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The pull from services to products

This morning I woke up to a fascinating post by designer Tobias van Schneider called: The agency is dead. Long live the agency.

What he’s talking about is the phenomenon of design agencies being gobbled up or “acqui-hired” by product firms such as Facebook and Google. The latest of which is (or was) Toronto-based design agency Teehan+Lax. The partners have closed up shop and are in the process of moving to San Francisco to join Facebook Design.

But what he’s really talking about is the pull from services to products.

When you’re a services firm, you do work for outside clients and they pay you for that work. But there are only so many hours in the day, which is why the marginal cost of taking on new clients is relatively high – to scale up you generally need lots more people.

On the other hand, when you’re a software company creating products, the marginal cost of serving additional customers is almost nothing. Sure, there are some variable costs, but the impact to your cost structure is not nearly as significant as when you’re a services firm. That’s how a company like Instagram can be bought for $1 billion with 30 million users and only 13 employees.

So products are a bit of a holy grail in some circles. You can achieve greater scale. You can focus on fewer projects as opposed to jumping around from client to client. And you can make a lot of money.

But it’s often easier said than done. Back in 2012, Teehan+Lax wrote a great post where they talked about the allure of products and the challenges they faced in trying to build their own:

37Signals* was the worst thing to happen to services businesses trying to make products. They fucked it up for all of us, because they made it. For those of us old enough to remember, 37Signals was a services company like Teehan+Lax. They had clients and did work for hire. Of course, 37signals isn’t a services company anymore. They make amazing digital products and their success is enviable. (*37Signals became Basecamp)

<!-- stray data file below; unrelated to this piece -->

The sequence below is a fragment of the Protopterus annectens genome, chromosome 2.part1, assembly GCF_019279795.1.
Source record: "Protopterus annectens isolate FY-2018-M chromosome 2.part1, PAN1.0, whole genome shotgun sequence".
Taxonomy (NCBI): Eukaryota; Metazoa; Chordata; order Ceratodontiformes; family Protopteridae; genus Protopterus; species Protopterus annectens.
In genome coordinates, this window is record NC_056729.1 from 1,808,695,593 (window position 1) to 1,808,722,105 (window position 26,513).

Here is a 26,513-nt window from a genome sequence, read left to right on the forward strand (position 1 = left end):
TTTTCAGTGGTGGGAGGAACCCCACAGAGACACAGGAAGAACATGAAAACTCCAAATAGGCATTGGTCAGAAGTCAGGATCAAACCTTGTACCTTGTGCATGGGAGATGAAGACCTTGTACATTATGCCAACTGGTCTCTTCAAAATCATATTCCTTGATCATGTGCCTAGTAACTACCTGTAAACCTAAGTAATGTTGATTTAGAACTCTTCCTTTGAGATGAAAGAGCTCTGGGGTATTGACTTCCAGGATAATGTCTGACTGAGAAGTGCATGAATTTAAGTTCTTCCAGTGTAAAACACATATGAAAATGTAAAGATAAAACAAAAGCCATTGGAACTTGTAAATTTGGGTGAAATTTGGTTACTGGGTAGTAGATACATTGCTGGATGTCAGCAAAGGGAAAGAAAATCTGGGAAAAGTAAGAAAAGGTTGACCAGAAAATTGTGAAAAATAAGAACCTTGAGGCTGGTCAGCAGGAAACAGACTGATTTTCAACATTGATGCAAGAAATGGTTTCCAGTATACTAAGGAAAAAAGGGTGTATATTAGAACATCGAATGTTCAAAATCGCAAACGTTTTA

So why is it so hard to transition from services to products?

Clayton Christensen, the father of disruptive innovation, says, “you can’t start a disruptive business from inside an incumbent one.” The incumbent business will always take the resources from the disruptive one. He argues that if you want to create a disruptive business you need to isolate it from the incumbent business. The disruptive business needs its own values, processes and resources to be successful.

Regardless of whether you’re trying to build something disruptive or not, amazing products are hard to build. They take focus.

But what’s also interesting about services and products is that there’s a parallel in the world of architecture and real estate development. As an architect, you’re basically a service provider. You have clients and they pay you for the work that you do. However, as a real estate developer, you offer a product: physical space. The cost structures are not nearly as beneficial as with software, but it’s a product nonetheless.

And similarly, we’re already starting to see some developers bring architecture in-house. Will we see more of this in the future? Will there be a similar pull from services, to products?

Image: Flickr

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